Working the Workshops with Totally Tasty

22nd July 2013 by

I am lying in Lynn’s garden hammock looking out at the massive oak tree in the park next door. “You look extremely happy”, Jessie says as she walked past. I am a bit. I feel really enriched after everything I have experienced and taken part in today. This morning we woke up at 6.37am. All ten of the Otesha tour members were sleeping in the Rope Walk Permaculture Project’s garden shed just behind a mosque.Yesterday was our first day on the road and today we were introduced to the world of environmental and social workshop facilitation.

This morning we cycled to a local school to spend the morning at the, maybe paradoxically named, “inclusion unit”. It was for children who had been deemed not adapted to be within a conventional class room. The average number of children in these inclusion classes were between four and six. Students would stay on a single floor on which all of their needs were catered for. All their subjects, tutors and even lunch was provided on this level. The teachers were all amazing and it I think we learnt much from seeing how they spoke to and engaged the students. While one team delivered another workshop, my group was presenting a workshop on Fair-Trade which looks at all the different people involved in the production on bananas; from the logger who has to clear-cut his beloved rainforest to earn enough money to get by, all the way to the consumer in the UK.

Later that day, I was shown a feedback sheet with Alex, one of the students had written after the class but had seemed one of the hardest to engage. In it he  recalled with great detail several of the facts concerning fair-trade and gave many interesting suggestions for how we could improve the workshop. In the second group, also four students, was one girl who was full of enthusiasm, excitement and charisma. We had one who wanted to read many of the character cards describing what each person in the supply chain has to do. After each card she would give a particularly conscience summary of what had just been said and apply it to examples she was familiar with as well as explaining it within the greater whole of the exercise. After class, the teacher, told us this student was normally the most introverted and shyest member of the class. He had never seen her as enthusiastic and engaged as she was. We felt we had been of use and that our presence at the school was being appreciated.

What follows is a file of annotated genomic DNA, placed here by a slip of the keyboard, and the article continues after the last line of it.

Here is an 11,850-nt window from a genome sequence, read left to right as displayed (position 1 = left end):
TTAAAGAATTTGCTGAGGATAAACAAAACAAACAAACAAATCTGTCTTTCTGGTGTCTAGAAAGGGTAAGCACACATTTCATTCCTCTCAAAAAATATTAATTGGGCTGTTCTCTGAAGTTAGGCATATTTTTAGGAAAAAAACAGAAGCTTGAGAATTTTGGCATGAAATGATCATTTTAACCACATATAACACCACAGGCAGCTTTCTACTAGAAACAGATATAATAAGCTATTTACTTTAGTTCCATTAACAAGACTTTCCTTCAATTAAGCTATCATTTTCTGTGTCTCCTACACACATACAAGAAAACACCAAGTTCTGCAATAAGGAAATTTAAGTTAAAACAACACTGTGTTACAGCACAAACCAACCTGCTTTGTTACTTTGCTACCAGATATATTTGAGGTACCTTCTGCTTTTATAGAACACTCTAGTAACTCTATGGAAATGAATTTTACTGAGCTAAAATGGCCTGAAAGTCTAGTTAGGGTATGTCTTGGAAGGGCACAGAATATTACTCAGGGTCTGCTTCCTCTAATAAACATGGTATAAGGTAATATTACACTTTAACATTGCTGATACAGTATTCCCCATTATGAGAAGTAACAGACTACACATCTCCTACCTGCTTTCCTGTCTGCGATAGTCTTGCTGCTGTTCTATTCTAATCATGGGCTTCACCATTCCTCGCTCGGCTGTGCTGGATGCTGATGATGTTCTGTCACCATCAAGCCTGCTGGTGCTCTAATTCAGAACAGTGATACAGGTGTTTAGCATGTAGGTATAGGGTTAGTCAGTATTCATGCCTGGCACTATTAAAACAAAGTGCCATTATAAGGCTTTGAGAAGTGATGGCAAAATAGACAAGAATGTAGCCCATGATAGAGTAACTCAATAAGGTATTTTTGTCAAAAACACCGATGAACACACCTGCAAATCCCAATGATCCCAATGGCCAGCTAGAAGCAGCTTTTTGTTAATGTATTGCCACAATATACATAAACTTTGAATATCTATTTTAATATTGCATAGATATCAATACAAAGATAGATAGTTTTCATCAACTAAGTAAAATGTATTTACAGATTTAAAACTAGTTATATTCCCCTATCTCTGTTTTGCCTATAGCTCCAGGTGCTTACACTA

The last workshop was the one I thought was most successful. The four boys in the class seemed genuinely interested in what we were talking about and shared their knowledge about pesticides and GMOs. Later in the day, we discovered that this last group we had worked with were reputed to be the most difficult to engage with. Quite a result, we told ourselves.

After some not-so-vegan egg and cheese sandwiches the school kindly provided, we headed back over to Southampton Common [we had cooked an epic dinner for ourselves there the night before] to meet a home education group. These were children who were educated by their parents or grandparents and all met up on a regular basis so as to learn and play with their kin. These children take an active role in deciding what it is they are most interested in and would like to learn more of. “I drive my grand-daughter around 200 miles a week so she can receive lesson from all the specialist teachers in the region” one parent told us. The children now in front of us couldn’t have been more dissimilar from the ones we had spent time with that morning. Surrounded by supportive, reassuring parents, they spoke, read and posed questions with clarity, self-assurance and calm. At one point when talking about the distribution of money amongst the different actors on the supply line, they took the debate completely into their own hands and we  no longer needed to facilitate and actually stepped back and watched (slightly in awe) as children of six and seven discussed who in the supply line deserved the most pay. This seemed like a million miles away from the disheartened students we had met earlier that same day.

Personally, I felt greatly privileged and enriched to have had the opportunity to experience these two polar opposite worlds. We had witnessed first hand how socio-economic segregation is passed on from one generation to the next as a result of systemic causes within our society. These skills and experiences are fantastic to get, and the whole team is developing in leaps and bounds ready for all the schools we have ahead. Thomas

Alumni Spotlight: UpCycling Chris

3rd June 2013 by

In the third edition of our ‘ alumni spotlight’ we’re speaking to Chris, from our very first year of cycle tours with the Wild Wild West gang.

1.  What tour did you go on?

Wild Wild West 2008, the first year Otesha began their cycle tours in the UK.

2. What were your tour highs and lows?

Ah. Tis too far away now to clearly remember. A low was that most of the cycle team became ill at some point on tour and had to struggle on even so. We also had only three days of sunshine over the whole five week tour which was also tough! A high was skinny dipping in the freezing sea somewhere off the Welsh coast.

3. Briefly, what have you been up to since the tour?

Since the tour I spent eight months in India mostly learning how to teach Yoga. I then returned to the UK and did my conventional classroom teacher training and then spent three years teaching Religious Studies in a secondary school in London. During the summer holidays I became involved in our UK festival culture and now run Upcycle and am involved in the production of Cloud Cuckoo Land festival.